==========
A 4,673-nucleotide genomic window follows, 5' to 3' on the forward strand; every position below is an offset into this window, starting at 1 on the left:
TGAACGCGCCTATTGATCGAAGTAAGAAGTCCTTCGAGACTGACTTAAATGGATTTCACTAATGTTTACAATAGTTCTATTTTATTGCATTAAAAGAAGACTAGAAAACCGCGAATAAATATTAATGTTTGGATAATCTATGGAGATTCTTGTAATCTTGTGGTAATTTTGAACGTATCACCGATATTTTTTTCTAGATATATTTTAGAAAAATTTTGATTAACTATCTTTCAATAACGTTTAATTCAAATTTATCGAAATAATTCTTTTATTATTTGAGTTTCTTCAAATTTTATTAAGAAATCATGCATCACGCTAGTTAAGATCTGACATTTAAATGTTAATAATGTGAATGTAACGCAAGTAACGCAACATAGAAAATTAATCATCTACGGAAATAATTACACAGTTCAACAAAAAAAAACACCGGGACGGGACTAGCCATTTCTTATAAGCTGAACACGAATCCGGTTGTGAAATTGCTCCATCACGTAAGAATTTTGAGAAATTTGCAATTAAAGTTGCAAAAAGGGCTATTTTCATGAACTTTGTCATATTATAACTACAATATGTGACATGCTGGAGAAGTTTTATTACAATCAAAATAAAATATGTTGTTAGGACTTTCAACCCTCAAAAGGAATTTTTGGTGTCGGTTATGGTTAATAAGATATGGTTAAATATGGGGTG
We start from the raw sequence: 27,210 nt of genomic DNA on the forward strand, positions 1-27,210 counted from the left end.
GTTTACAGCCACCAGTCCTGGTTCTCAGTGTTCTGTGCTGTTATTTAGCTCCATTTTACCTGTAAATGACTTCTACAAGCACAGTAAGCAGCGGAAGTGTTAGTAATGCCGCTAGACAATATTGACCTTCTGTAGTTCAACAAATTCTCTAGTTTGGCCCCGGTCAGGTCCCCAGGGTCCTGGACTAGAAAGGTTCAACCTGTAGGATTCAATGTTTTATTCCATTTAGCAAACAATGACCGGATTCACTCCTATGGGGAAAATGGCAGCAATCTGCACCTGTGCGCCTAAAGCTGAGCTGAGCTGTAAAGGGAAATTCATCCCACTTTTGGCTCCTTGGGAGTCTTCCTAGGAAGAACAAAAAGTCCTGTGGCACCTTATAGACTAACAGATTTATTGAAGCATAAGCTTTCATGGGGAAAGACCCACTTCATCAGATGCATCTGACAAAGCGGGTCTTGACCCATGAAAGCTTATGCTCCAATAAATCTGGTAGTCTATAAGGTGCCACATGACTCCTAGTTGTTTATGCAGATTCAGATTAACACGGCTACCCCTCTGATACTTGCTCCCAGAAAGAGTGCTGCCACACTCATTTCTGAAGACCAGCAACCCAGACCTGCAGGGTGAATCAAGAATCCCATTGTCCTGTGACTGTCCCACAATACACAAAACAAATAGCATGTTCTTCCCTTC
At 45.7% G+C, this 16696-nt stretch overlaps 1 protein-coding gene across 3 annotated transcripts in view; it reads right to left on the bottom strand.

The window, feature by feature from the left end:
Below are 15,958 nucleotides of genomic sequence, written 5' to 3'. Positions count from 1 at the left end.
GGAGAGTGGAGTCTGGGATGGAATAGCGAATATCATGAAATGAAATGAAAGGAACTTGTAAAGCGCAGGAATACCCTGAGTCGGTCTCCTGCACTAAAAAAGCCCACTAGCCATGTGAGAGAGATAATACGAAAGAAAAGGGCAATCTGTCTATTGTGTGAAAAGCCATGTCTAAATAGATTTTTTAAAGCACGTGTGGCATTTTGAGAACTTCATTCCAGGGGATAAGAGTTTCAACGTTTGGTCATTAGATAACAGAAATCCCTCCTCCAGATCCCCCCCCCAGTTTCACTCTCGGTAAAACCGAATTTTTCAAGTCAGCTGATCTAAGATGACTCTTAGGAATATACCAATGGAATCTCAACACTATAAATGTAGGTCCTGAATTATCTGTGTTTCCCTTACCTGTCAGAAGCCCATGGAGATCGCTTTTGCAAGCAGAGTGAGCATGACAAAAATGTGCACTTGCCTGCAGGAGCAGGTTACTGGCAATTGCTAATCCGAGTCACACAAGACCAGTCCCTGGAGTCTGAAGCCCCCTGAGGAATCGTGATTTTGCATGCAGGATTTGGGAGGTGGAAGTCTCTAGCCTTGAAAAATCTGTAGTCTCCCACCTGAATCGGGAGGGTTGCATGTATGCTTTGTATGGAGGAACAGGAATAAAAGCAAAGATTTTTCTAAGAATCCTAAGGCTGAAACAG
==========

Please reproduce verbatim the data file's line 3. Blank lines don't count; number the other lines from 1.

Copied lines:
We start from the raw sequence: 27,210 nt of genomic DNA on the forward strand, positions 1-27,210 counted from the left end.